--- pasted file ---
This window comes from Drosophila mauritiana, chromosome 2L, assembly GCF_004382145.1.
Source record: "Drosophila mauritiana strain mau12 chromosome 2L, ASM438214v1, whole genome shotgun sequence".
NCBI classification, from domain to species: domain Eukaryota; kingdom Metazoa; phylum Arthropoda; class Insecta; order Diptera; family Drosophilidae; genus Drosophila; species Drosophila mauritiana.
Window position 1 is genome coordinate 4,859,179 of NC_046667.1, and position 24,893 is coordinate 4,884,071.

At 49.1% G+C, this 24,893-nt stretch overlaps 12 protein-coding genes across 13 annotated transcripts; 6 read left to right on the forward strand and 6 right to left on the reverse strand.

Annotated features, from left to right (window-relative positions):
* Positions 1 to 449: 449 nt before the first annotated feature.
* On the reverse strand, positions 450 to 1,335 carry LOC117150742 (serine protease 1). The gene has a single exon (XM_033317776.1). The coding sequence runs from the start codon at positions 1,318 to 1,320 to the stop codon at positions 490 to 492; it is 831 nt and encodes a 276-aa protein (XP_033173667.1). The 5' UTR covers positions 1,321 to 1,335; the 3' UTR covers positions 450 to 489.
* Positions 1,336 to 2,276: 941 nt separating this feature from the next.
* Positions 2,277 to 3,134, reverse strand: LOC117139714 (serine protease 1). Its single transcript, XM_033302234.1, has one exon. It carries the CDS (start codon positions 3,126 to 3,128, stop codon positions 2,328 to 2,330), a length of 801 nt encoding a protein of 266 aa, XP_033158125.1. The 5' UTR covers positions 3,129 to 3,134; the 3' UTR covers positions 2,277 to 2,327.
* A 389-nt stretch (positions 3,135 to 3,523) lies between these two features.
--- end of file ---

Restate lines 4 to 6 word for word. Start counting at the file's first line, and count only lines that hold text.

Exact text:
Window position 1 is genome coordinate 4,859,179 of NC_046667.1, and position 24,893 is coordinate 4,884,071.

At 49.1% G+C, this 24,893-nt stretch overlaps 12 protein-coding genes across 13 annotated transcripts; 6 read left to right on the forward strand and 6 right to left on the reverse strand.

Annotated features, from left to right (window-relative positions):